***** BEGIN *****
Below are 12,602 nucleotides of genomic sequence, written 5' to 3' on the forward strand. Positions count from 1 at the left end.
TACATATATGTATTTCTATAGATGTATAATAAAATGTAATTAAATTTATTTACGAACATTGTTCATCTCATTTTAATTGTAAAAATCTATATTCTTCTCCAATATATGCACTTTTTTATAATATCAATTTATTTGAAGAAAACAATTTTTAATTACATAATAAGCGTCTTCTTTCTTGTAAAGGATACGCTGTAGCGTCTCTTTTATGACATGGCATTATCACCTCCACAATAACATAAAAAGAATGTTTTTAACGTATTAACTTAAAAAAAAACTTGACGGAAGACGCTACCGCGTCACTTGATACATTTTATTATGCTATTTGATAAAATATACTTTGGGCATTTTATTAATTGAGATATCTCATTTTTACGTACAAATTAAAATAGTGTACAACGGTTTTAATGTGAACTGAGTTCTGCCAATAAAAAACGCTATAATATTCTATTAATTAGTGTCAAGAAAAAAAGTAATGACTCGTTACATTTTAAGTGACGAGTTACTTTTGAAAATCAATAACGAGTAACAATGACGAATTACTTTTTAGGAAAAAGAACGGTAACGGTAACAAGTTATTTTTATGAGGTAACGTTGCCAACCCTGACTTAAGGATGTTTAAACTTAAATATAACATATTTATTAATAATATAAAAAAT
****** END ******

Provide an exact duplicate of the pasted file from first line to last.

Below are 12,602 nucleotides of genomic sequence, written 5' to 3' on the forward strand. Positions count from 1 at the left end.
TACATATATGTATTTCTATAGATGTATAATAAAATGTAATTAAATTTATTTACGAACATTGTTCATCTCATTTTAATTGTAAAAATCTATATTCTTCTCCAATATATGCACTTTTTTATAATATCAATTTATTTGAAGAAAACAATTTTTAATTACATAATAAGCGTCTTCTTTCTTGTAAAGGATACGCTGTAGCGTCTCTTTTATGACATGGCATTATCACCTCCACAATAACATAAAAAGAATGTTTTTAACGTATTAACTTAAAAAAAAACTTGACGGAAGACGCTACCGCGTCACTTGATACATTTTATTATGCTATTTGATAAAATATACTTTGGGCATTTTATTAATTGAGATATCTCATTTTTACGTACAAATTAAAATAGTGTACAACGGTTTTAATGTGAACTGAGTTCTGCCAATAAAAAACGCTATAATATTCTATTAATTAGTGTCAAGAAAAAAAGTAATGACTCGTTACATTTTAAGTGACGAGTTACTTTTGAAAATCAATAACGAGTAACAATGACGAATTACTTTTTAGGAAAAAGAACGGTAACGGTAACAAGTTATTTTTATGAGGTAACGTTGCCAACCCTGACTTAAGGATGTTTAAACTTAAATATAACATATTTATTAATAATATAAAAAAT